Updated: Sep 14, 2021
People leaders often wonder how to build trust and brand loyalty in employees. It always starts with the organisation's culture. The culture is what permeates the organisation whether its employees are working from home or from the office. It is revealed by how employees are treated, even when the spotlight isn't on. Much like character is revealed by how you treat others when you don’t think they can do anything for you. This is where we most have the potential for self development and growth. It is where we groom our allyship, intolerance for injustice, mindful exercises of inclusion, discretion, loyalty and sense of self worth. Amazingly, it also contributes to our resilience.
Let’s break it down with the Happiness Continuum using a movie that helped shape a lot of my life. “Pretty Woman”
Edward meets Vivian, a sex worker. He is lost and asks for directions. She accepts to direct him, but at a fee (she needs money for Rent). They get talking and he is intrigued by her. So intrigued, he invites her to stay the night. Edward, having recently broken up with his girlfriend needs a companion who will accompany him on dates, be at his beck and call with no emotional entanglements. He has a moment of genius and hires Vivian to be his companion for the week. It is within this period that we see how good intentions could backfire if not conscientiously implemented and create ripple effects of kindness or unkindness.
The materials for Happiness are Basic Needs, Autonomy, Mastery and Inclusion. The equipments are Purpose, Meaning, Positivity and Pleasure. In building Happiness, we cannot overlook any of these. Our Basic Needs depend on where we are in life. For example, the movie starts with Vivian needing to pay rent, while Edward needed a companion with no emotional entanglements. We observe their Basic Needs change as the movie progresses.
It’s not often you find a movie that addresses so many relevant issues in one blockbuster, lip stretching, aww inducing and tear jerking movie. Edward is like Management. At the top, so used to people giving and showing him what he wants to see, so quick and decisive in making decisions and taking actions, that he didn’t realise how his decisions and the privilege he takes for granted affects others. He gives Vivian a job, a huge wardrobe allowance, extra perks which include fine dining at exclusive restaurants and even a visit to the Opera.
However, his best intentions are not conscientiously applied. He hadn’t realised there’s a marked difference between being nice and being supportive. Between being collaborative and being dictatorial.
Let’s examine some of the oversights that threatened the Happiness he was building.
Basic Needs: Edward knew Vivian needed clothes for outings with him. He failed to consider that she needed to be armed with more than just cash. She needed some sort of onboarding with the hotel and the shops.
Autonomy: A major theme of the movie is Autonomy. Vivian and Kit are often heard stating: “we say who, we say when, we say how”. Edward in a jealous moment told his attorney that Vivian was a hooker. Even though he instantly regretted his actions, this moment created a riptide of unkindness, bullying and molestation. Edward didn’t expect Vivian to react as she did, but good on her, her actions lead us to reflect on what went wrong. It was an act of micro-aggression that gave the green light to his attorney, Stuckey to proposition her, hit her and try to rape her.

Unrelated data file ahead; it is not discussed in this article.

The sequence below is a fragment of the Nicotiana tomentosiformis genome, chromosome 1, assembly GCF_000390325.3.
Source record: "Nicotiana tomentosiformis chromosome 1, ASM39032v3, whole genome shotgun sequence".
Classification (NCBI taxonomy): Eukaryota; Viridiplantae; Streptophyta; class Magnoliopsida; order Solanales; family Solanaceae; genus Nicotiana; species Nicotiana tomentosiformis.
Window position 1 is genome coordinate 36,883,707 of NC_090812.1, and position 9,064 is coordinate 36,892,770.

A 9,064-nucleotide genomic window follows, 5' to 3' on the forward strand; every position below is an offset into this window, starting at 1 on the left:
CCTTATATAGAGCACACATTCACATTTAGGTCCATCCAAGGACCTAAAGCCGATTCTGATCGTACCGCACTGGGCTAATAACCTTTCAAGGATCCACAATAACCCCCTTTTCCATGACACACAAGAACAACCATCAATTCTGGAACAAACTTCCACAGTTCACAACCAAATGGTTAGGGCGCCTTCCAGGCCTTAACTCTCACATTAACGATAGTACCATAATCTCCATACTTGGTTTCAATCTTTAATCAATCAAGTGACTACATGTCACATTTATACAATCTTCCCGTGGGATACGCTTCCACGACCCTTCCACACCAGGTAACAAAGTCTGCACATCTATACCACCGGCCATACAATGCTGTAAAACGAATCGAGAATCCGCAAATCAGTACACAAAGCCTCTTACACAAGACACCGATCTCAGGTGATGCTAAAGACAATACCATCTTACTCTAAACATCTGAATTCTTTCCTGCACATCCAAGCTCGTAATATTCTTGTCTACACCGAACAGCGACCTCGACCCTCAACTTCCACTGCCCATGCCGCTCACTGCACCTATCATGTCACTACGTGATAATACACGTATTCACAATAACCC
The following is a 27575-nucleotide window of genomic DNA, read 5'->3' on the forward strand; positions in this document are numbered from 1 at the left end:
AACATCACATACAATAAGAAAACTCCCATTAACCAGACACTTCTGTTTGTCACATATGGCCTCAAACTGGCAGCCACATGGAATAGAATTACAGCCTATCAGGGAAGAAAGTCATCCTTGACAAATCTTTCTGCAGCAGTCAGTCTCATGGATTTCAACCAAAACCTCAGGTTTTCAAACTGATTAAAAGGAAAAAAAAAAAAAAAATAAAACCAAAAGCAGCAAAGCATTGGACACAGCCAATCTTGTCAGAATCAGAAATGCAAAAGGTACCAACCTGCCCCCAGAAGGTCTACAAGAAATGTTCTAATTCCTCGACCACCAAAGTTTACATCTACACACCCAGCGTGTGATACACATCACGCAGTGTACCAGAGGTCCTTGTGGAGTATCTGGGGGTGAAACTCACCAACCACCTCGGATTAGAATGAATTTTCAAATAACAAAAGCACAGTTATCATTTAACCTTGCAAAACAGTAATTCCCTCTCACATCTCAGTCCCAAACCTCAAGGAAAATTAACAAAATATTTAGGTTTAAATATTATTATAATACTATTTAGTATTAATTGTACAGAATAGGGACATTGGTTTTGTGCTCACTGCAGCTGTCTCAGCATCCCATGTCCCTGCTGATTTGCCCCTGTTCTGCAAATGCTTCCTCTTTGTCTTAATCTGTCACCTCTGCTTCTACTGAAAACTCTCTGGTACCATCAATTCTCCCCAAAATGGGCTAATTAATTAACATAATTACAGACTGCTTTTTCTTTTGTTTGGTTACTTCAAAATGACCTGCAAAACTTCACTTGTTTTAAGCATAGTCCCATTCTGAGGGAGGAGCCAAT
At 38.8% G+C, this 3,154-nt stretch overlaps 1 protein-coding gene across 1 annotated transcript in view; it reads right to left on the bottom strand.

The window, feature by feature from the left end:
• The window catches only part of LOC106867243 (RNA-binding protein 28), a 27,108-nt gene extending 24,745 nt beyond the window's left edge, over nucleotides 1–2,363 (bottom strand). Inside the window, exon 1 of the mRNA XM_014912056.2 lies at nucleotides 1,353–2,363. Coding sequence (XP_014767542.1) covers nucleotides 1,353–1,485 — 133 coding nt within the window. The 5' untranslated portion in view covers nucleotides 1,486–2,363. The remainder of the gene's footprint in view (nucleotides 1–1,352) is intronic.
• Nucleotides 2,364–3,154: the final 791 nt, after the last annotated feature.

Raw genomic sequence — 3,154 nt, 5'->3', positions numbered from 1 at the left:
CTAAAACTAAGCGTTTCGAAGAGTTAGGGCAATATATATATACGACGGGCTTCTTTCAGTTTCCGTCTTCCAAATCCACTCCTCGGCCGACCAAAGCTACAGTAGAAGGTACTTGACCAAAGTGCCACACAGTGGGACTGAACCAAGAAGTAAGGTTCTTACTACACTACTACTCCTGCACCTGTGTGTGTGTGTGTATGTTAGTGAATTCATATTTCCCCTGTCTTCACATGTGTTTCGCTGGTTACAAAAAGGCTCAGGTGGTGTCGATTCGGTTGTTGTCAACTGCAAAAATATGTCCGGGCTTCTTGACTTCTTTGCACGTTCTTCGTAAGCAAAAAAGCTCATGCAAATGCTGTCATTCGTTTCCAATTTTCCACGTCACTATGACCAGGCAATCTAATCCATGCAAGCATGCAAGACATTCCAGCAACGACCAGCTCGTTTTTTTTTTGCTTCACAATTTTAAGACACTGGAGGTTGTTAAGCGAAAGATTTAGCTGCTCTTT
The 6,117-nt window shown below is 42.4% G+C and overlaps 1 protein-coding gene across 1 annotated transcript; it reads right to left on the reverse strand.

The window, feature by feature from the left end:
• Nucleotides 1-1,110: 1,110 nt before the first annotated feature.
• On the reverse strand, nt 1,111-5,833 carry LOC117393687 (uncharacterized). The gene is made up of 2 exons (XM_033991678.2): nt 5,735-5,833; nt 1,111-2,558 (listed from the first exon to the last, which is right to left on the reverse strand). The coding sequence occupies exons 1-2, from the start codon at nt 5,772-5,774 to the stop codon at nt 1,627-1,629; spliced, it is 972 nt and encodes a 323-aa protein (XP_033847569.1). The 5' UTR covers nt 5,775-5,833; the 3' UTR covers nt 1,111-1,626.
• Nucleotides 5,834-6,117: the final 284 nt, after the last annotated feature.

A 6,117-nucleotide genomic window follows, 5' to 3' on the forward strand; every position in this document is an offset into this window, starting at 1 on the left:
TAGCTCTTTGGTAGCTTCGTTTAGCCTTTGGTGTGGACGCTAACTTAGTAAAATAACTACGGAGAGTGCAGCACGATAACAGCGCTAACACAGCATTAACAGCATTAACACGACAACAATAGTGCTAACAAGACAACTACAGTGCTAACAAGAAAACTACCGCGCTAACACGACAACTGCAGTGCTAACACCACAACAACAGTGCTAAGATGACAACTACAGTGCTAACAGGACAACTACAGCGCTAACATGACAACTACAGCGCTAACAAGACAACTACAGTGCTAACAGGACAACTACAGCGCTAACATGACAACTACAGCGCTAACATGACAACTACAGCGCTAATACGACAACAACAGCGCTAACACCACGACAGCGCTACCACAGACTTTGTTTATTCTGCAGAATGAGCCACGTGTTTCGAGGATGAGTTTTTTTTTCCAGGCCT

Mastery: Edward took it for granted that Vivian would know the etiquette of fine dining and ordered escargot. She didn’t even know the difference between a salad fork and and a starter fork. (to be honest, neither do I. Haha.) But, a cheering moment here is when we see a practise of kindness and inclusion by Mr James Morse, the dinner companion and owner of the business Edward was aggressively trying to take over, Mr Morse makes a self denigrating joke about cutlery and proceeds to eat with his hands.
Inclusion: Even though Vivian was his invited guest, Edward didn’t think to inform the hotel of her presence. He also didn’t share much essential personal details like his full name, to make it easier for her to integrate. Even though it was put as a joke, he didn’t want her answering the phone.
The great thing about this movie is how the characters learn valuable lessons as they go along. Lessons in compassion (as seen with the shop attendants who wouldn’t attend to Vivian because she wasn’t ‘well dressed”. The look of absolute shame on their faces when Vivian returns to show off . . . priceless), to Edward learning a lesson in collaboration, inclusion, loyalty and friendship, Vivian learning self confidence and rethinking her life choices.
The theme of Mastery runs throughout the movie, taking the viewer along with it. We learn with the characters. A great example of Experiential Learning.
To build your employees loyalty, start with the culture. Find out your culture by:
Running an anonymous survey
Speaking to past employees
Researching your own organisation on Glassdoor and other like sites (social listening)
To create an inclusive, nurturing and supportive culture, that promotes trust and loyalty, here are the lessons from Pretty Woman in bullets:
Communication (Ask, Listen, Acknowledge, Validate)
What movies have taught you valuable life lessons? Please share, so we can check it out and learn too.